The tricky relationship between regulators and industry is thrown into the spotlight again as it emerges drugmakers paid hefty fees to attend meetings of a panel that advises the FDA.
An investigative report in the Washington Post found that pharma companies paid as much as $25,000 to attend sessions convened by a scientific panel on painkillers, and has led to claims that the industry was being given an opportunity to influence federal policy in this area.
The panel under scrutiny is the Initiative on Methods, Measurement, and Pain Assessment in Clinical Trials (IMMPACT), which is attended (but not run) by the FDA and other regulatory authorities - including the EMA - and has been meeting since 2002.
The Post examined email correspondence obtained under freedom of information requests and found that FDA officials sat on steering committees and co-wrote papers with pharmaceutical industry employees.
Only industry representatives were asked to pay fees to attend, and the article suggests at least one federal official was nervous about attending meetings "paid for by a few large pharmaceutical firms who are assumed to be influencing the outcomes."
Ohio attorney Craig Mayton - who made the request for the emails and is cited in the report - criticises the FDA for participating in the meetings and says that "instead of protecting the public health, the FDA has been allowing the drug companies to pay for a seat at a small table where all the rules were written."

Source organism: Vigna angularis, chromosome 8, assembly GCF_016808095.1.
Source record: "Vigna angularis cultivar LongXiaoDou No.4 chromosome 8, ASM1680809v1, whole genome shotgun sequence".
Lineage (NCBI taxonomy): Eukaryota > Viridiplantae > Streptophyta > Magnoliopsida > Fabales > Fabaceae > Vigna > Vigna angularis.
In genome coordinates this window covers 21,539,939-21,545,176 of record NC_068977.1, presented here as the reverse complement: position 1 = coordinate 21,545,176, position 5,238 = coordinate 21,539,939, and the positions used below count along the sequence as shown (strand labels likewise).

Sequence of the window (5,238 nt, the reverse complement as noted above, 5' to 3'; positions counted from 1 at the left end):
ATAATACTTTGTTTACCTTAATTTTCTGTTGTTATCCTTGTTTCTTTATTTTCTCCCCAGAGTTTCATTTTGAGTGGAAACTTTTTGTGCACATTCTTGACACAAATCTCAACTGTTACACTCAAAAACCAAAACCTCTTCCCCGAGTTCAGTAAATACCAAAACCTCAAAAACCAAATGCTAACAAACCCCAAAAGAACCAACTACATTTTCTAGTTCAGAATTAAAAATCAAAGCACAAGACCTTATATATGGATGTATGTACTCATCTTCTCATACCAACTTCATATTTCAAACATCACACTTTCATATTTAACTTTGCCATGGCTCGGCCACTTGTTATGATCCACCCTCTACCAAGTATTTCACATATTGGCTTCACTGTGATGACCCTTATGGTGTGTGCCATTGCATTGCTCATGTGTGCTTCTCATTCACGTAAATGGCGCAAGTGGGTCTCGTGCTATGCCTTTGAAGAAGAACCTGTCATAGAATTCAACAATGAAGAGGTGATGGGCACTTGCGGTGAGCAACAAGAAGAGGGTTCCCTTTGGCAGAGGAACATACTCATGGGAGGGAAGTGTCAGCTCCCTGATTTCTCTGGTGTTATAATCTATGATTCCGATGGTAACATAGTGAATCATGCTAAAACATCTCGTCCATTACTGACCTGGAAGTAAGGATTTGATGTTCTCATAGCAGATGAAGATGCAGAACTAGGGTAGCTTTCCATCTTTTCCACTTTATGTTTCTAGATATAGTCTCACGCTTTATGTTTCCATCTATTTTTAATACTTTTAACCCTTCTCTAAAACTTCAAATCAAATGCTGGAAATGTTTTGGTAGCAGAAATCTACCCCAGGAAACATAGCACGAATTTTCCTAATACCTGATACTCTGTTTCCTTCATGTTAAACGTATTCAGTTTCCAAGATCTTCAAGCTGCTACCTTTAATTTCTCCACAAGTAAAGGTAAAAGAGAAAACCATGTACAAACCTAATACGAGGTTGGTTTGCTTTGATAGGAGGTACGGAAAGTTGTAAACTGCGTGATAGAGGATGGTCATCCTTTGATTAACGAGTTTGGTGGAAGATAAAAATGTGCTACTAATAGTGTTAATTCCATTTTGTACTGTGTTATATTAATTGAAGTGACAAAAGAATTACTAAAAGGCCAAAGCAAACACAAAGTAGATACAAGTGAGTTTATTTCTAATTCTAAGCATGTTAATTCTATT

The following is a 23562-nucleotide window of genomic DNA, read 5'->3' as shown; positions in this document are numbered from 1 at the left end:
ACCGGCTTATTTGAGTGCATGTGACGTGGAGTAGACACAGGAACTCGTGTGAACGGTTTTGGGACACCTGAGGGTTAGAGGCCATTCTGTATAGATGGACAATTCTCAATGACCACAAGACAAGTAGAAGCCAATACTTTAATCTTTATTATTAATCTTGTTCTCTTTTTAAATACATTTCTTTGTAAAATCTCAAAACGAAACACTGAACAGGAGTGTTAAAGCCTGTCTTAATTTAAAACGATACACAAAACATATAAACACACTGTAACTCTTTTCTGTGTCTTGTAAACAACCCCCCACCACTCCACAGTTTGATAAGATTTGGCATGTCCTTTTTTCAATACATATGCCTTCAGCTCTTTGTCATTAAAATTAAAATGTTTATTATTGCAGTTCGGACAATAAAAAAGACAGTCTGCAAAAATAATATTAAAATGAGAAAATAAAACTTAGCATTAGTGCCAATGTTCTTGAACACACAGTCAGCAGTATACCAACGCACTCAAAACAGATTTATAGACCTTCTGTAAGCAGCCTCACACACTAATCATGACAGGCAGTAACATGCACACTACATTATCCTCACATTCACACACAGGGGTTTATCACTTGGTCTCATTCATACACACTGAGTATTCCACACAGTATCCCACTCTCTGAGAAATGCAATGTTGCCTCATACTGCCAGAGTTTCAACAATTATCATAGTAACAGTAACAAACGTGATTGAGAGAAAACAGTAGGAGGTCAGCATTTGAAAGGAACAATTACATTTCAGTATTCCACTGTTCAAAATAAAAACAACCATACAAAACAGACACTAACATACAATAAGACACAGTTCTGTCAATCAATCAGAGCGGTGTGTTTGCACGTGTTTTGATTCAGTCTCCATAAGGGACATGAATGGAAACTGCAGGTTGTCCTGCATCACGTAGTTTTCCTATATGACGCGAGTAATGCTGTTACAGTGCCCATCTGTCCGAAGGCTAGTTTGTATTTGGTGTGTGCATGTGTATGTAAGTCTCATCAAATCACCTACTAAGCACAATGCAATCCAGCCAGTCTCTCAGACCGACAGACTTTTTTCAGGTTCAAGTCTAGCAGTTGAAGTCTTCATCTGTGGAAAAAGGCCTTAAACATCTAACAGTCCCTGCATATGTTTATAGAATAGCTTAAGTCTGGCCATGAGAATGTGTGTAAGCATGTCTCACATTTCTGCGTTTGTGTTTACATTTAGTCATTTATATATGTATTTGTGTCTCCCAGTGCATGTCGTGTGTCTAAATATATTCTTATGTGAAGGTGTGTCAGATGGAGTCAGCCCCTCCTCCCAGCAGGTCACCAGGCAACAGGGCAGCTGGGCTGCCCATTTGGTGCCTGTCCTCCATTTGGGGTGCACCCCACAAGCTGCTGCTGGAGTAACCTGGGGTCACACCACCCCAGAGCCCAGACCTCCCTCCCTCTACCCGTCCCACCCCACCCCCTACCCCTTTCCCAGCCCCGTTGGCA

He also accuses the FDA of making "disastrous decisions" over the last 10 years in its handling of analgesic products.
The FDA said in a statement that it was taking the allegations seriously but was "unaware of any improprieties" associated with IMMPACT, an initiative set up by Robert Dworkin of the University of Rochester and Dennis Turk of the University of Washington.
Dworkin told the Post that the scientific guidelines produced by IMMPACT - designed to improve the testing standards for new painkillers - were of high quality. The organisation's website is sponsored by 11 pharma companies, including Pfizer, Johnson & Johnson, Eli Lilly, Astellas and Purdue Pharma.
The FDA's deputy director Douglas Throckmorton said that the group was not set up and run by the agency so did not have to operate in accordance with federal rules on transparency and funding.